CBP outlines 4-step plan to crack down on counterfeits
- U.S. Customs and Border Protection and U.S. Immigration and Customs Enforcement seized 34,143 shipments of goods violating Intellectual Property Rights (IPR) in 2017, according to a press release.
- The seizure is an 8% increase from 2016 and the second year in row that CBP and ICE seized more than 30,000 shipments of counterfeits.
- According to a recent study from the U.S. Government Accountability Office (GAO), the circulation of counterfeit products has exploded with the e-commerce boom, which coincides with CBP's new effort to mitigate the influx of counterfeits sold on e-commerce sites.
E-commerce is forcing retailers, shippers and 3PLs to change their business models, but it has also facilitated an influx of new sellers and importers to the market and the rise of counterfeits — and now CBP is pressured to find a solution to the problem.
According to the Chamber of Commerce, USPS small parcel shipments increased 232% from 2013 to 2017. The Chamber claims "Each year, international counterfeiters ship more than $400 million worth of counterfeit goods to unsuspecting American consumers."
The Chamber also said that in a pilot program involving USPS and CBP, only 80% of "suspicious" packages were intercepted by USPS and turned over to CBP. Not only that, but there's been extensive coverage of how local post offices and even renowned 3PLs like UPS have facilitated the opioid crisis simply by being unaware of what's in packages and their origin.
But CBP's new initiative to stem the influx of counterfeits may not be as easy as one agency stepping up to assume some responsibility for the crisis.
Its new e-commerce strategy to crack down on counterfeits consists of four goals:
- Educate regulatory authorities along the supply chain on the issues, incentivize companies and shippers to comply with IPR laws and target small shipments (which often carry counterfeit goods).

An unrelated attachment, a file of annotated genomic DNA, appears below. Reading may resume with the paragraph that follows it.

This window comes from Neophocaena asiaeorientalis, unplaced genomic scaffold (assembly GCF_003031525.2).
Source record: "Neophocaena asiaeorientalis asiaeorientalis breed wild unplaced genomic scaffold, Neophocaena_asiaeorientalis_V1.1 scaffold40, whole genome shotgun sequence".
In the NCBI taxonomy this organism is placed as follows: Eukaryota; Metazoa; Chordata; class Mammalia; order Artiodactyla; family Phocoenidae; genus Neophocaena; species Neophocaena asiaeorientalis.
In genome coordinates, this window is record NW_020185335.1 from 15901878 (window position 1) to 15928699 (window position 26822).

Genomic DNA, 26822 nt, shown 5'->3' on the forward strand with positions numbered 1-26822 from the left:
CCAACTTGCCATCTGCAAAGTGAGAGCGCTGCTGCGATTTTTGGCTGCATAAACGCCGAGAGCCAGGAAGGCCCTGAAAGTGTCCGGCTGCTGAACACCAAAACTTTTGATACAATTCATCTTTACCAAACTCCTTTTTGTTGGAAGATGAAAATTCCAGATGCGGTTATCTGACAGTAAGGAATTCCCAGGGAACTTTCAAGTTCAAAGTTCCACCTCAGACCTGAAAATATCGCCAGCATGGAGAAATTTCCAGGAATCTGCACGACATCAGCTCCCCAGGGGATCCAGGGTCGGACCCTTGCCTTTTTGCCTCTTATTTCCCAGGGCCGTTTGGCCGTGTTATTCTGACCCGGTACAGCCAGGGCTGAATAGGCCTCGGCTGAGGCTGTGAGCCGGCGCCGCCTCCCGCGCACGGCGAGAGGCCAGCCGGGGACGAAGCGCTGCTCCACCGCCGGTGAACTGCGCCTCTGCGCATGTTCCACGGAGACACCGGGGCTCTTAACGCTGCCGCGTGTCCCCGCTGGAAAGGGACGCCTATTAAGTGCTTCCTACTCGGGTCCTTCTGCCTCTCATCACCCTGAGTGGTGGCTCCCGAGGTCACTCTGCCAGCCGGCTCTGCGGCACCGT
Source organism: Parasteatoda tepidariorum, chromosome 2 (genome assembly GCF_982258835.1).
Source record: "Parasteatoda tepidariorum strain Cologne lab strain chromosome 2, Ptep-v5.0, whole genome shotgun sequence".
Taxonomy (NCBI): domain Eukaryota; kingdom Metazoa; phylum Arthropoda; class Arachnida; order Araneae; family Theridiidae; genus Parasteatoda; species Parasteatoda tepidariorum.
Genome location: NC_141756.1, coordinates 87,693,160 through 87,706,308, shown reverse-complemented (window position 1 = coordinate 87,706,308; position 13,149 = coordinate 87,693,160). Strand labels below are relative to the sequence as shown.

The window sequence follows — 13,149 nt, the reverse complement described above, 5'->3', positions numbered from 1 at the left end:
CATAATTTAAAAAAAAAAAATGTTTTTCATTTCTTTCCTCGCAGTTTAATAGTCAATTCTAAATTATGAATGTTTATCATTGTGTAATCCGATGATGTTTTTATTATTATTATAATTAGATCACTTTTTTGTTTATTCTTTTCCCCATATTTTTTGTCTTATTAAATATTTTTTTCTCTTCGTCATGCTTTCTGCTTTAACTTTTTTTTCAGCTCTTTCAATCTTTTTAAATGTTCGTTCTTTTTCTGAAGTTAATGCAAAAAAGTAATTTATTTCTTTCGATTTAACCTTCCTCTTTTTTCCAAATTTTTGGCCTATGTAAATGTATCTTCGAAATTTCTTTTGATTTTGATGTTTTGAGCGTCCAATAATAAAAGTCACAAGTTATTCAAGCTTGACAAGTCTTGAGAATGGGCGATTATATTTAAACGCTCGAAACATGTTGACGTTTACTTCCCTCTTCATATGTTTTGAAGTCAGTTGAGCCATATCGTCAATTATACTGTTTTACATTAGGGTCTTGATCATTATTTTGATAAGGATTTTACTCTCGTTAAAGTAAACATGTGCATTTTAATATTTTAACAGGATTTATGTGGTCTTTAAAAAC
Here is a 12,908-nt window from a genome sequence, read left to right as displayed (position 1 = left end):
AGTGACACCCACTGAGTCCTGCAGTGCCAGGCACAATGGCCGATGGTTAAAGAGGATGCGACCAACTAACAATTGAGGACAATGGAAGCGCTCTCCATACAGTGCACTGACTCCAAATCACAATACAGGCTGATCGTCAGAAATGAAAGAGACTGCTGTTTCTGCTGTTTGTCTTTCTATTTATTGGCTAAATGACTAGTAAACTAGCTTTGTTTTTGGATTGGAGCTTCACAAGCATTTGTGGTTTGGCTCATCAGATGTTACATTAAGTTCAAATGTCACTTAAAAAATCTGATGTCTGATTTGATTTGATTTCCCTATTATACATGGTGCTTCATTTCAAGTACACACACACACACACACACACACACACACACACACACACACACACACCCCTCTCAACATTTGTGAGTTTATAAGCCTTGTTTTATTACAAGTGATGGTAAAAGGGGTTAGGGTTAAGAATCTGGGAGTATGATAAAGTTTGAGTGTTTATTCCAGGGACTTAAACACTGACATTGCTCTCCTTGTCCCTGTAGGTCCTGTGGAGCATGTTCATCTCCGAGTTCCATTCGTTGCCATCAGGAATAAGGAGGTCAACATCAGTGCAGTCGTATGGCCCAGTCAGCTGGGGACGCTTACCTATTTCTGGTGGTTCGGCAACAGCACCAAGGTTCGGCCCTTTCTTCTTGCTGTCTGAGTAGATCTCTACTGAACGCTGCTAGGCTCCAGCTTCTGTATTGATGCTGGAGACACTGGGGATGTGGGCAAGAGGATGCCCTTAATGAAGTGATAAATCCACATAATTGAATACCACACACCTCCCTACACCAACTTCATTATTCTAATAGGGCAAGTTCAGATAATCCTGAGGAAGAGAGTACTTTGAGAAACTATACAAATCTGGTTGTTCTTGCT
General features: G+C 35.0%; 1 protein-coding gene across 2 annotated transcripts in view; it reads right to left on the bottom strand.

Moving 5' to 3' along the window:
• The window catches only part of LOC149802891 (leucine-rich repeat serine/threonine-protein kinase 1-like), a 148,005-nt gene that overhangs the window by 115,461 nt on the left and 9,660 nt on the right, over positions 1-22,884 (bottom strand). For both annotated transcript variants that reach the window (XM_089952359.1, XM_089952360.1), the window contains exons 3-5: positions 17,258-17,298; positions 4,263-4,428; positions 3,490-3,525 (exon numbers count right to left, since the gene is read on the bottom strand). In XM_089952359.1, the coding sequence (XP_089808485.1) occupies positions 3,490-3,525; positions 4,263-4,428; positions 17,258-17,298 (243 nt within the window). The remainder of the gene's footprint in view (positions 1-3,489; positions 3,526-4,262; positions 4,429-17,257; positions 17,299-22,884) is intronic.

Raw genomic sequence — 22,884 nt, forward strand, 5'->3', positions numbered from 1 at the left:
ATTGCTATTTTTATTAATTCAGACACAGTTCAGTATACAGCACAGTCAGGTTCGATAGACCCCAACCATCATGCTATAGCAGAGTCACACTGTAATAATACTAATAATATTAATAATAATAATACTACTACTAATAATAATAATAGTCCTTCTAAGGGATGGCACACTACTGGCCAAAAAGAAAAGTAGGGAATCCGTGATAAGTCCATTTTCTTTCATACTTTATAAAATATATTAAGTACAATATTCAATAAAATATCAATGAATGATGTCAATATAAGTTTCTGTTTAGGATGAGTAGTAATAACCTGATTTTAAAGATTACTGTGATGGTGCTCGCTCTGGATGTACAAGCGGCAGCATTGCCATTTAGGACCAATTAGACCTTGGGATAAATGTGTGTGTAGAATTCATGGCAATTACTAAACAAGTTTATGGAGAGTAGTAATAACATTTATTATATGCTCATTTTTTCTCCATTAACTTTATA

- Restructure CBP and CBP processes to better mitigate counterfeit risk.
- "Incentivize compliance through an e-commerce known shipper program."
- "Explore technology options to increase the exchange of e-commerce information and educate the e-commerce community to promote an understanding of applicable cross-border trade rights and responsibilities."
The undertaking is significant, and it could be a while before implementation of those four goals even begins. But after record seizures of counterfeit shipments and recent research on the effects of e-commerce, CBP is addressing the problem — a positive sign — especially since there's so much at stake.
According to CBP, in 2017 alone the counterfeit goods seized would have totaled $1.2 billion in manufacturers' suggested retail prices (MSRP) if they had been genuine.
One reason why counterfeits persist is simply because there isn't enough consumer awareness, the CBP said, plus right now there's no delineation of accountability. Does the consumer report the counterfeit, or is e-commerce site responsible for catching counterfeits before they are listed for sale? Does the consumer even know how to identify a counterfeit? Or is CBP ultimately responsible for not stopping counterfeit goods as they enter the country?
If not CBP, are post offices and 3PLs responsible for examining packages or tracing them back to their origin? Are supply chain managers responsible for implementing more end-to-end supply chain visibility through new AI tracking tools or blockchain?
CBP's move to take responsibility for its role in the supply chain will certainly help, but ultimately, the crackdown on counterfeits will require an industry-wide effort.
- Supply Chain Dive E-commerce counterfeiters flourish despite CBP, ICE efforts
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